BACKGROUND: Patients with Lennox-Gastaut syndrome, a rare, severe form of epileptic encephalopathy, are frequently treatment resistant to available medications. No controlled studies have investigated the use of cannabidiol for patients with seizures associated with Lennox-Gastaut syndrome. We therefore assessed the efficacy and safety of cannabidiol as an add-on anticonvulsant therapy in this population of patients. METHODS: In this randomised, double-blind, placebo-controlled trial done at 24 clinical sites in the USA, the Netherlands, and Poland, we investigated the efficacy of cannabidiol as add-on therapy for drop seizures in patients with treatment-resistant Lennox-Gastaut syndrome. Eligible patients (aged 2-55 years) had Lennox-Gastaut syndrome, including a history of slow (<3 Hz) spike-and-wave patterns on electroencephalogram, evidence of more than one type of generalised seizure for at least 6 months, at least two drop seizures per week during the 4-week baseline period, and had not responded to treatment with at least two antiepileptic drugs. Patients were randomly assigned (1:1) using an interactive voice response system, stratified by age group, to receive 20 mg/kg oral cannabidiol daily or matched placebo for 14 weeks. All patients, caregivers, investigators, and individuals assessing data were masked to group assignment. The primary endpoint was percentage change from baseline in monthly frequency of drop seizures during the treatment period, analysed in all patients who received at least one dose of study drug and had post-baseline efficacy data. All randomly assigned patients were included in the safety analyses. This study is registered with ClinicalTrials.gov, number NCT02224690. FINDINGS: Between April 28, 2015, and Oct 15, 2015, we randomly assigned 171 patients to receive cannabidiol (n=86) or placebo (n=85). 14 patients in the cannabidiol group and one in the placebo group discontinued study treatment; all randomly assigned patients received at least one dose of study treatment and had post-baseline efficacy data. The median percentage reduction in monthly drop seizure frequency from baseline was 43·9% (IQR -69·6 to -1·9) in the cannibidiol group and 21·8% (IQR -45·7 to 1·7) in the placebo group. The estimated median difference between the treatment groups was -17·21 (95% CI -30·32 to -4·09; p=0·0135) during the 14-week treatment period. Adverse events occurred in 74 (86%) of 86 patients in the cannabidiol group and 59 (69%) of 85 patients in the placebo group; most were mild or moderate. The most common adverse events were diarrhoea, somnolence, pyrexia, decreased appetite, and vomiting. 12 (14%) patients in the cannabidiol group and one (1%) patient in the placebo group withdrew from the study because of adverse events. One patient (1%) died in the cannabidiol group, but this was considered unrelated to treatment. INTERPRETATION: Add-on cannabidiol is efficacious for the treatment of patients with drop seizures associated with Lennox-Gastaut syndrome and is generally well tolerated. The long-term efficacy and safety of cannabidiol is currently being assessed in the open-label extension of this trial. FUNDING: GW Pharmaceuticals.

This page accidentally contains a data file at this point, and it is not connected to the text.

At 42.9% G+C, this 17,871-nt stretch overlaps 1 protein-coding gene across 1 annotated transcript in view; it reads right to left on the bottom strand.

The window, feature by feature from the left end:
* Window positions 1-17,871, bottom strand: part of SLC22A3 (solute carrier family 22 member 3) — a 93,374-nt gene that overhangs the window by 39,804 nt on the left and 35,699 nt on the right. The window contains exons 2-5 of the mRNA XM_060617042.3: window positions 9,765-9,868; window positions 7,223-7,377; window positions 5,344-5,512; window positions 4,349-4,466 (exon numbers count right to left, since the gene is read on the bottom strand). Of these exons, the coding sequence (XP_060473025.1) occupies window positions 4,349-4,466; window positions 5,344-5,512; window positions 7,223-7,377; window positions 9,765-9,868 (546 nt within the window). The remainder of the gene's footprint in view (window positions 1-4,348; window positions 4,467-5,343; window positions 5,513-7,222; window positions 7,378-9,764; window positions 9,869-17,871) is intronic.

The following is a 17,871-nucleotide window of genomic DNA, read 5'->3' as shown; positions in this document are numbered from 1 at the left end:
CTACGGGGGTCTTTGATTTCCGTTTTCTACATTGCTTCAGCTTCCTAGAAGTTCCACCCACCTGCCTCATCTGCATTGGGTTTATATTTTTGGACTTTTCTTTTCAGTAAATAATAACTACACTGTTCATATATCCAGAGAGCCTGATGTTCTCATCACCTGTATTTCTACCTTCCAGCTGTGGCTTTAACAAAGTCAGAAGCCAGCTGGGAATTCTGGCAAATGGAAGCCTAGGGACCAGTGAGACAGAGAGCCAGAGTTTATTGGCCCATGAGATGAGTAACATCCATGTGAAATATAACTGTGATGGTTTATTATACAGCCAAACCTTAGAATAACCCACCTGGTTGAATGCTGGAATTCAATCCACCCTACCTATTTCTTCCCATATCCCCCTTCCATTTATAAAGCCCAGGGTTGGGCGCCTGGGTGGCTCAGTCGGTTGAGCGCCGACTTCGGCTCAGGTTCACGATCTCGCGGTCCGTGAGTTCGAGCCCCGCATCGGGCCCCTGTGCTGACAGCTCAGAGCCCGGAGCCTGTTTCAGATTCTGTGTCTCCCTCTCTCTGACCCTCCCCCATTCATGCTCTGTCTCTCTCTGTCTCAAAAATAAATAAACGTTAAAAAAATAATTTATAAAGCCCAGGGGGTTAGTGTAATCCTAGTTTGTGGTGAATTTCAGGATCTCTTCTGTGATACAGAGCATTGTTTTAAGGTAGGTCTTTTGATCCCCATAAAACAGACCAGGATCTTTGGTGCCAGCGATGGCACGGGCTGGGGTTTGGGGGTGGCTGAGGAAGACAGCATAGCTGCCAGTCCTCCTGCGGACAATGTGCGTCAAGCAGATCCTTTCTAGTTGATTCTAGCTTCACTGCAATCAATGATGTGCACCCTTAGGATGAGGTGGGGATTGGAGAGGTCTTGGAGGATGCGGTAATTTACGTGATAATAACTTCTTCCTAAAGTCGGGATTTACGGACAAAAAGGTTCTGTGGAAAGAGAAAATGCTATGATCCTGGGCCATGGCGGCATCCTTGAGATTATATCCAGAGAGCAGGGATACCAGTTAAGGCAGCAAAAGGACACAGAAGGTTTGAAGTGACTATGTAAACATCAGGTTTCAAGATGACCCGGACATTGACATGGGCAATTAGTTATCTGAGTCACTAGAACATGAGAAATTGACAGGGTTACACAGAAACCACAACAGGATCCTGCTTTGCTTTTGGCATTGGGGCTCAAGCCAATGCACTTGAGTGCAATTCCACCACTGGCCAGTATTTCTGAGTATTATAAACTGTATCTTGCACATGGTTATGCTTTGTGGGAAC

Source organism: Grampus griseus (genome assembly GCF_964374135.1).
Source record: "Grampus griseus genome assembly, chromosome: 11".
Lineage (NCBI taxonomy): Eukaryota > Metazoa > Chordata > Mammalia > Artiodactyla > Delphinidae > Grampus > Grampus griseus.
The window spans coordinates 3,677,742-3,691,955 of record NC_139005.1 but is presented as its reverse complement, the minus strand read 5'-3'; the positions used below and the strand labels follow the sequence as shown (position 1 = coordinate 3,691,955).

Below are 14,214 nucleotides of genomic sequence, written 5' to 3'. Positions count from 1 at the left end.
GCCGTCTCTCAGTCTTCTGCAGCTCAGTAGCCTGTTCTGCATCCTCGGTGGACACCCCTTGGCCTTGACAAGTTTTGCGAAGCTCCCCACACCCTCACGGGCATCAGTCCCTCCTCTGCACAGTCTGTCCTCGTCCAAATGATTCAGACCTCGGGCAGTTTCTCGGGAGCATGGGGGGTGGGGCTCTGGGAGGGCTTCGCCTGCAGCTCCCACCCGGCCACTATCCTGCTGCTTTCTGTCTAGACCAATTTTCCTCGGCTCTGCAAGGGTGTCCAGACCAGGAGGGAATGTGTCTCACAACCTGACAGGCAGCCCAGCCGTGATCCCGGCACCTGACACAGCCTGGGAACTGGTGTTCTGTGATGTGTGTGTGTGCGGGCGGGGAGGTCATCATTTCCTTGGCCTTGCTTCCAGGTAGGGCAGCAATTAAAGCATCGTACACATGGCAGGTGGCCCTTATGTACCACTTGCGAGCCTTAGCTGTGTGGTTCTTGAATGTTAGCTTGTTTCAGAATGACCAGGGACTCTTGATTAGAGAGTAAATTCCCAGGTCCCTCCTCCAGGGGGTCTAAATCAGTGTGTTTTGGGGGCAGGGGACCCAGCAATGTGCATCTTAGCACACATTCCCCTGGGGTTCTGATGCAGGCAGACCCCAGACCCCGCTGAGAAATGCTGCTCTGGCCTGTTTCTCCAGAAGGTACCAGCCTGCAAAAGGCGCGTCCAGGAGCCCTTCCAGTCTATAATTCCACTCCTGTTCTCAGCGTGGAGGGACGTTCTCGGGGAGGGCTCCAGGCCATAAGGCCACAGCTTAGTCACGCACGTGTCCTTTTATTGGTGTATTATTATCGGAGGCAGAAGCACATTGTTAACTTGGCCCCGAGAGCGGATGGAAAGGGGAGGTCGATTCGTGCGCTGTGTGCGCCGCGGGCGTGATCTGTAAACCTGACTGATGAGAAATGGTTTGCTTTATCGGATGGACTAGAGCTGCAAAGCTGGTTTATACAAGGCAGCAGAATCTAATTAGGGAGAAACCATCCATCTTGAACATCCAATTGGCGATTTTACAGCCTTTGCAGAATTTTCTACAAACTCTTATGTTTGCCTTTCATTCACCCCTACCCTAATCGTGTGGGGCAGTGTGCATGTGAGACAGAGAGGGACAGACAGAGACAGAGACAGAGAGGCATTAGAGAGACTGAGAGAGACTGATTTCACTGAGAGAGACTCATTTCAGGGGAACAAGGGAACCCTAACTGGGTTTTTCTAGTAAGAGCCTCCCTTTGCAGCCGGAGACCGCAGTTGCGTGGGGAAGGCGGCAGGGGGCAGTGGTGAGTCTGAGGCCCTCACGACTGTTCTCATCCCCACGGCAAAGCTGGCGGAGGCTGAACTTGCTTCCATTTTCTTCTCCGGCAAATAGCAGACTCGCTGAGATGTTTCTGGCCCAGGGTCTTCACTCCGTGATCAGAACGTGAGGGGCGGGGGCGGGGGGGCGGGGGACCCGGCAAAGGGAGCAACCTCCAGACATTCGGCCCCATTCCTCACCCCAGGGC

Assuntos
Anticonvulsivantes/uso terapêutico , Canabidiol/uso terapêutico , Síndrome de Lennox Gastaut/tratamento farmacológico , Convulsões/tratamento farmacológico , Adolescente , Adulto , Criança , Pré-Escolar , Método Duplo-Cego , Quimioterapia Combinada , Feminino , Humanos , Síndrome de Lennox Gastaut/complicações , Masculino , Pessoa de Meia-Idade , Convulsões/etiologia , Resultado do Tratamento , Adulto Jovem
17.
Curr Opin Neurol ; 31(2): 169-175, 2018 04.
Artigo em Inglês | MEDLINE | ID: mdl-29278550

RESUMO